Often, we fear the unknown – all the “what-ifs” of life. God is already in our tomorrows, and He has it all under control.[10] Jesus said that He knows His own, and His own know Him.[11] And those who belong to Him have the assurance that “… all things work together for good to them that love God, to them who are the called according to his purpose” (Romans 8:28). The LORD is with thee.

Do you live in fear of what the future holds for you? Do you feel helpless to face all the troubles in your life? Why not let God take control of your life? You will not regret it and retirement is out of this world. Check out my page on “Securing Eternal Life.”

Notes:


[1]  Judges 6:11

[2]  Judges 6:13

[3]  Judges 6:17-21

[4]  Judges 6:36-40

[5]  Judges 6:35; 7:3

[6]  Judges 8:10

[7]  Judges 7:1-8

[8]  Judges 7:9-15

[9]  Judges 7:19-25

[10]  Isaiah 46:9-10

[11]  John 10:14

Leave a comment

Filed under Apologetics, Bible, Christianity, Theology

Psalm 23

I am the good shepherd: the good shepherd giveth his life for the sheep. (John 10:11)

The LORD. This is the personal name of God, YHWH, revealed to Moses at Mount Horeb[1] in response to Moses’ question “[when] they shall say to me, What is his name; what shall I say unto them? And God said unto Moses, I AM THAT I AM” (Exodus 3:13-14). To the Jews, His name is so holy, so sacred, that they will not attempt to pronounce the name. Instead, they substitute “Adoni” (LORD) or “Ha Shem” (the name). The LORD is the Creator who made heaven and earth.[2] The opening statement of the Bible asserts, “In the beginning God created the heaven and the earth” (Genesis 1:1). John’s Gospel opens with a similar statement attributed to Jesus. “In the beginning was the Word, and the Word was with God, and the Word was God. The same was in the beginning with God. All things were made by him; and without him was not any thing made that was made” (John 1:1-3, emphasis mine). All things came into existence with only the power of His spoken Word, which testifies to His omnipotence. The LORD is possessor, and master of all He has created.[3]

Is my Shepherd. A good shepherd cares for his flock and will risk his life to protect his sheep. Jesus said, “I am the good shepherd: the good shepherd giveth his life for the sheep” (John 10:11). The Good Shepherd knows his sheep individually. “I am the good shepherd, and know my sheep, and am known of mine” (John 10:14). He knows His own so well that He will seek out the one out of 100 that gets lost.[4]

I shall not want. Because the LORD, the Creator and Possessor of heaven and earth, is my Shepherd who willingly gave His life for me, all my needs will be met. I will want for nothing.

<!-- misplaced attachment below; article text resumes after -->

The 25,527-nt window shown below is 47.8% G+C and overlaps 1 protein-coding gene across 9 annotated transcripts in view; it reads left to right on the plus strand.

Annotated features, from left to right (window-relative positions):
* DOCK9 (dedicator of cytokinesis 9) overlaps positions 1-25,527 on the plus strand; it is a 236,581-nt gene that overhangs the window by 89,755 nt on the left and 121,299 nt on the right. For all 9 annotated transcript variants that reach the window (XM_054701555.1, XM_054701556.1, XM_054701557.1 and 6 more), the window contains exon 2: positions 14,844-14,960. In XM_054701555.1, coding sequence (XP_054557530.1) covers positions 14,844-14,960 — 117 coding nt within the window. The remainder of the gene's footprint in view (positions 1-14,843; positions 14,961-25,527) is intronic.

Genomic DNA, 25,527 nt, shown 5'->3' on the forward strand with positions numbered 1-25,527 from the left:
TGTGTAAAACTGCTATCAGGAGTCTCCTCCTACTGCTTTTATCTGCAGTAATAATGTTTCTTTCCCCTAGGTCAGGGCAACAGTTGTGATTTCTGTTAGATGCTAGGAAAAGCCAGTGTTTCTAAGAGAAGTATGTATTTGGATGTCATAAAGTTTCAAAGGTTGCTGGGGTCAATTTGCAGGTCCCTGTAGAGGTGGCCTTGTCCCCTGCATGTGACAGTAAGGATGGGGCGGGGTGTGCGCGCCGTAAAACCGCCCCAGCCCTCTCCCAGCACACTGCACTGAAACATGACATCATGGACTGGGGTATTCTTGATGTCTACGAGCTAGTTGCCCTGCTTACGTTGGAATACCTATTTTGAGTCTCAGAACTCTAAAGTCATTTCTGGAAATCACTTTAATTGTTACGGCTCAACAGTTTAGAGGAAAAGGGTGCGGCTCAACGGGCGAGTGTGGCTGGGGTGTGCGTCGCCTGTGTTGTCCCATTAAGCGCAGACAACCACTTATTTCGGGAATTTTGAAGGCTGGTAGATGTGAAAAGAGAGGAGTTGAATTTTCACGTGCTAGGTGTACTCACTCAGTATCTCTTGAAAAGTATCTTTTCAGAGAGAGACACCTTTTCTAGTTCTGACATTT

He makes me to lie down in green pastures. To lie down implies rest. Green pastures are peaceful. Because the pastures are green, they provide rich nourishment. Again, the LORD provides abundantly.

He leads me beside the still waters. Sheep fear moving water. If they fall into rushing water, their wool gets saturated with water and they drown. They know this, so they will not go near it. However, still water is no threat. My Shepherd not only leads me to still waters, but He gives “living water”[5] that leads to eternal life.

He restores my soul. That is, He brings my soul back to life. “And you hath he quickened [made alive], who were dead in trespasses and sins” (Ephesians 2:1, emphasis mine). My Shepherd is the One who gives true life. “Jesus said unto her, I am the resurrection, and the life: he that believeth in me, though he were dead, yet shall he live” (John 11:25).

He leads me in the paths of righteousness for his name’s sake. He leads me by His Word through His Spirit in the right way, and He does this for His reputation. In another place, the psalmist writes, “Thy word have I hid in mine heart, that I might not sin against thee” (Psalm 119:11). He also says, “Thy word is a lamp unto my feet, and a light unto my path” (Psalm 119:105). Concerning the Word of God, Paul writes, “All scripture is given by inspiration of God, and is profitable for doctrine, for reproof, for correction, for instruction in righteousness: That the man of God may be perfect, throughly furnished unto all good works” (2 Timothy 3:16-17).

Yea, though I walk through the valley of the shadow of death, I will fear no evil; for thou art with me. When I go through dark and troubled times, even where death lurks nearby, I have no fear because I know my Shepherd is near to protect me in every circumstance. I can rest in His promise “[That] we know that all things work together for good to them that love God, to them who are the called according to his purpose” (Romans 8:28). I am His, and I have been “called according to His purpose” I know my Shepherd and He knows me by name.

Thy rod and thy staff they comfort me. The rod is used for discipline. Wise King Solomon advised, “He that spareth his rod hateth his son: but he that loveth him chasteneth him betimes” (Proverbs 13:24). I know that my Shepherd loves me and He will punish me when I sin, but He will never disown me. Paul reminds us of the words of Job[6] when he writes, “My son, despise not thou the chastening of the Lord, nor faint when thou art rebuked of him” (Hebrews 12:5). The shepherd’s staff has a crook or “hook” at one end which is used to pull back a sheep that wanders away from the flock. My Shepherd’s staff is the Holy Spirit which constantly works to pull me back when I tend to wander away into sin. His rod and staff comfort me knowing that His desire is to keep me near His side.